Column: Jazz Event To Honour Duke Ellington

April 22, 2024 | 0 Comments

[Written by Dale Butler]

Once again the legendary saxophonist, music teacher, and big band leader, Wendell “Shine” Hayward has organized a spectacular evening of jazz celebrating Duke Ellington, who would have been 125-years-old had he been alive on his birthday. Duke was born on April 29, 1899 and passed on May 24, 1974. International Jazz Day is Tuesday, April 30th.

This year, Mr. Hayward will be honouring local pianist Tony Bari in the Princess Room of the Hamilton Princess Resort on Monday, April 29th with The Stefan Furbert Quartet featuring Gita Blakeney Saltus, Paul Smith [steel pan], and he just added The Saltus Grammar Jazz Quartette. If you think that is a lot, get ready to hear a 14-piece All Star Big Band bringing back memories of Bermuda’s Ernie Leader and Gandhi Burgess, bands Shine actually played in. Cocktails are at 6.30pm, while the dinner and show are at 7.30pm.

The emphasis placed on Duke Ellington is significant to my own music development and Bermuda as a whole.

Our family were music fanatics, making sure we were exposed nightly to classical, opera, gospel, soul, African, and jazz genres. Duke Ellington, Louis Armstrong, and Cab Calloway were at the top of the jazz pile of vinyl records, which stood beside the vintage record player with two small built-in speakers. Used every night, it had durability, lasting over 30 years. My uncles were big fans of Duke Ellington. Sailing on the Queen of Bermuda and Ocean Monarch allowed them to see him live in New York and purchase his records. Inevitably, Bermuda bands played his music. Songs like:

  • Caravan
  • In a Sentimental Mood
  • It Don’t Mean a Thing, along with his much recorded Take the “A” Train

International Jazz Day Duke Ellington Poster Bermuda April 2024

I reached out to local musicians and I think that pianist/filmmaker, Milton Raposo, who attended the Berkeley School of Music in Boston, summed it up best when he said, “If a Mount Rushmore were ever built for musicians, Duke Ellington’s face would have to be included. His contributions as an architect of modern jazz were indelible; it wasn’t his skill as a piano player that ranked him amongst the greatest, but the fact that he was also a composer of those jazz standards that continue to be taught, studied and performed the world over. Duke Ellington’s legacy continues to be one of the greatest of any art form.”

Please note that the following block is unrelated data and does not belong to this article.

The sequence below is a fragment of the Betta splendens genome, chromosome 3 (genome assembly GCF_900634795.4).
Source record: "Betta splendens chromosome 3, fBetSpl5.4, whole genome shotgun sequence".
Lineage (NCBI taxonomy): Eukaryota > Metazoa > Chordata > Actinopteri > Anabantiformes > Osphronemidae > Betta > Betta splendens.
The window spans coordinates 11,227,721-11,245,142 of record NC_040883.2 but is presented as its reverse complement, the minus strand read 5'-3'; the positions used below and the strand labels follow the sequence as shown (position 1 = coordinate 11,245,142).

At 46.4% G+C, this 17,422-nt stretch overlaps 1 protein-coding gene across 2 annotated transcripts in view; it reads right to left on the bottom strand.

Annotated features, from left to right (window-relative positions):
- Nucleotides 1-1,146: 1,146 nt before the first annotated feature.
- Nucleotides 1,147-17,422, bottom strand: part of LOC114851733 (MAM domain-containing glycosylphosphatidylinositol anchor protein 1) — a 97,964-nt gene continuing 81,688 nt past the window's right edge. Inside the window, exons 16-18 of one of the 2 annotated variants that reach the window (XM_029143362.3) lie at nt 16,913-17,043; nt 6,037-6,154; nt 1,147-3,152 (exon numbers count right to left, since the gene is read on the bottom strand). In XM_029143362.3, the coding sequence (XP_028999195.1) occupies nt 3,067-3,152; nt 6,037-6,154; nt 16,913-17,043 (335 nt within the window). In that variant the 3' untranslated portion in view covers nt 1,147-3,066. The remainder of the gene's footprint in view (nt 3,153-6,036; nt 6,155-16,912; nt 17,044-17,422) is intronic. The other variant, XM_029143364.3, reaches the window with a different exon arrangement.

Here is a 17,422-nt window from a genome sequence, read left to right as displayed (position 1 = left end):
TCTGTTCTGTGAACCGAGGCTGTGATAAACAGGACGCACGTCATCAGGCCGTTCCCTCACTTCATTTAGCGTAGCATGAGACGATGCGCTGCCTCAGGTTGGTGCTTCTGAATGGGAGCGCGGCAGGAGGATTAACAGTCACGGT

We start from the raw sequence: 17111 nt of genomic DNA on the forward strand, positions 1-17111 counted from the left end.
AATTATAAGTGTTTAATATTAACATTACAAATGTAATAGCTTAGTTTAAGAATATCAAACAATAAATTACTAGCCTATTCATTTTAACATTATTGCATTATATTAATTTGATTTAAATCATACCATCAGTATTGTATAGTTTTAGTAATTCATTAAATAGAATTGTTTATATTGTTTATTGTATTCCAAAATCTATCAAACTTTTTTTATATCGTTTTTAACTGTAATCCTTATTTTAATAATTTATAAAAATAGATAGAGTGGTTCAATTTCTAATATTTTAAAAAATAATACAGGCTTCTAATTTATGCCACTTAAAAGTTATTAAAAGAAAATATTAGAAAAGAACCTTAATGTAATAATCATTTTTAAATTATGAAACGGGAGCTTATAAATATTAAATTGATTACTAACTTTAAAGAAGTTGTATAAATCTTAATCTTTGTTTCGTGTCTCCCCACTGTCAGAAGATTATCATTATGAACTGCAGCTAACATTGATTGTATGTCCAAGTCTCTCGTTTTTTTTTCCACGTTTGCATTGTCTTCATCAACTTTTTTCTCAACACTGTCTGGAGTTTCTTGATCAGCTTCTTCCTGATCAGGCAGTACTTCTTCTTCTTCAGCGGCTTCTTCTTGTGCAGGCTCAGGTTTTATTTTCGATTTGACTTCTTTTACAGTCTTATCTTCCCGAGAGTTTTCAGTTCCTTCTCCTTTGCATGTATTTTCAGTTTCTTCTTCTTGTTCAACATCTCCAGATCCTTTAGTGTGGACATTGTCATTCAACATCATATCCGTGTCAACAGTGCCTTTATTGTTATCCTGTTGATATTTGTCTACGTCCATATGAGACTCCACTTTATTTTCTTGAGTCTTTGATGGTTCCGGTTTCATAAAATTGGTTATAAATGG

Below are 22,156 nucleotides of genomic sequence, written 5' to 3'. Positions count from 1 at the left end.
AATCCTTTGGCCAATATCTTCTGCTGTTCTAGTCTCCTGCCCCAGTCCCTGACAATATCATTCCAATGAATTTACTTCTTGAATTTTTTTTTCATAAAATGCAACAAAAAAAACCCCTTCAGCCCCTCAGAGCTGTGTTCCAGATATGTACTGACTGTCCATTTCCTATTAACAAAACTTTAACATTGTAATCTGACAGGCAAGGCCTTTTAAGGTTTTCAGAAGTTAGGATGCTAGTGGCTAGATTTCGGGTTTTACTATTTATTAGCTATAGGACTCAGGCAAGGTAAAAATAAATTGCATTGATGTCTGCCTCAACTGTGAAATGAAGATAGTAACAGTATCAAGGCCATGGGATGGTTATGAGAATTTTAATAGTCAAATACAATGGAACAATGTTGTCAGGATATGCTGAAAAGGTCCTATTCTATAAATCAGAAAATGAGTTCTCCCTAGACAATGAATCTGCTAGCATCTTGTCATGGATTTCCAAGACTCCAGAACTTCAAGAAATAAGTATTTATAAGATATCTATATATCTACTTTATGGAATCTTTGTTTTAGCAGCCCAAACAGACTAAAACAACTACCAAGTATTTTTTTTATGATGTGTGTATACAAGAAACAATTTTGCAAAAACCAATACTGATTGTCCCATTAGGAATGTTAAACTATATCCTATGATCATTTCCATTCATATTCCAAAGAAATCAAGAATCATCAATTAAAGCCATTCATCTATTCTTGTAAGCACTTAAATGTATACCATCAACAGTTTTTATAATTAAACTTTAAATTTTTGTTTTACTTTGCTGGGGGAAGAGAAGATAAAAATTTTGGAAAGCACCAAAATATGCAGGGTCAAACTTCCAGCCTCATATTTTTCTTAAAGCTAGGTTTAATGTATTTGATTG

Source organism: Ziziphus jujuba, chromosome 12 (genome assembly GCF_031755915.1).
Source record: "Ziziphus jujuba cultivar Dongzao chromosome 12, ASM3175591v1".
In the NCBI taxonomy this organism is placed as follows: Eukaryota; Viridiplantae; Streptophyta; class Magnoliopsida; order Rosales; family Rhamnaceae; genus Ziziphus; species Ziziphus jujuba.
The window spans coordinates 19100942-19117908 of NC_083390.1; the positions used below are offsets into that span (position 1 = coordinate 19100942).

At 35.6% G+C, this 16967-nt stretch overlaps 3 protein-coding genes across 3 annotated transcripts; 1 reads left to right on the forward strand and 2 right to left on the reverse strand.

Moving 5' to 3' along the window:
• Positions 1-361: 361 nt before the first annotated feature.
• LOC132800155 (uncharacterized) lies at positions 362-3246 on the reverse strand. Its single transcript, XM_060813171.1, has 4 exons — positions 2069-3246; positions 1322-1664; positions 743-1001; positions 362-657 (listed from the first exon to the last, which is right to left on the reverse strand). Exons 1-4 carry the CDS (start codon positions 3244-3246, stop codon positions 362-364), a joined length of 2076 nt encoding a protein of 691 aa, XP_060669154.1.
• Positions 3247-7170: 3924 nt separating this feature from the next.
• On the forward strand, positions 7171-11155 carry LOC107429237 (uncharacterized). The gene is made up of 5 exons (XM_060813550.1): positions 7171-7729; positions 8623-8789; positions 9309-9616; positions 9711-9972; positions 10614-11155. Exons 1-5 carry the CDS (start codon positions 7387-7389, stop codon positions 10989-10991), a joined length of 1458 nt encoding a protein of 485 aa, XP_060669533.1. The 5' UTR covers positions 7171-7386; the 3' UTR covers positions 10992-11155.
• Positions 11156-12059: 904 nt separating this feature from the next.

Bermuda was not asleep in 1964. The genius called Little Stevie Wonder hit the Rosebank on March 13th of that year with Bermudian groups The Appegios, Gene & Pinky, The Dancing Hats, and Elva Simmons on stage with none other than Big Daddy Gates, MC. Presented by Olive Trott.

News was released in April 1964 that the famous Forty Thieves Night Club was thinking about bringing Duke to Bermuda to perform at The Rosebank Theatre on May 12th and 13th. Duke had a chest full of awards and had played all over America, in Russia, and for Emperor Haile Selassie in Ethiopia. The closest Bermuda had come to Duke was in 1954 when the Bermuda Theatrical Company presented a Minstrel Frolic with Hoya Sherill described as “of the U.S.A. a former vocalist of the Duke Ellington Band.” Cedric Thomas was the producer and the event was held at the New King’s Stadium.

It was confirmed on May 1, 1964 that Duke and his famous orchestra were booked and would feature famous performers like Johnny Hodges, Ray Nance, Harry Carney, Milt Grayson, Slappy White, and Joan Proctor. Local entertainer Joe “Conch Shell” Benjamin and his Shell Steel Band were to be the opening act.

International Jazz Day Duke Ellington Bermuda April 2024 (1)

You could have had dinner before the show at about 30 restaurants like:

  • The Penthouse
  • The Belvedere Restaurant
  • The Little Venice Restaurant
  • Danny’s Hideaway
  • The Breakers Club, just a taste to refresh your memory of a few

If Duke and company had arrived as tourists, they would have had a choice of 30 venues with entertainers. Here are a number:

  • The 40 Thieves Club: Ghandi Burgess and his all-star 40 Thieves Orchestra. Show times 11pm and 1.15am .Bermuda’s number one showplace.
  • Ace of Clubs: George Rogers Trio.
  • Clay House Inn: Bermuda’s First Night Club: Host: Robert Wilson, singer Maxine Brown, Bobby Scott’s 7 piece Orchestra direct from the Apollo Theatre and Louis Jones singer and master of ceremonies.
  • Inverurie: The hotel at the water’s edge: Lou Alexander – comedy star of TV and leading supper clubs, The Original and Authentic Esso Steel Band, Johnny McAteer, his piano and orchestra from 9.30 to 1am. Entertainment charge was 10 shillings or $1.50
  • The Bermudiana: Music by Stan Burrows at the Lower Organ. Gilbert de Voghelaere and his violin and dance in the Moongate Gardens to the music of Geraldo’s London Orchestra featuring the Holiday Island Revue. Cover was 7/- or $1.00 per person
  • Carlton Beach: Hubert Smith and his Coral Islanders; Calypsonian Stan Seymour; The Erskine Zuill Trio; Howard Lee and his Islandtones, The Exotic Limbo Dancers; Calypsos by Ted Ming and “Uncle” Bob Burns as your host; plus dancing to the music of Ruby Newman’s Celebrated Society Orchestra under the direction of Eddie Greene.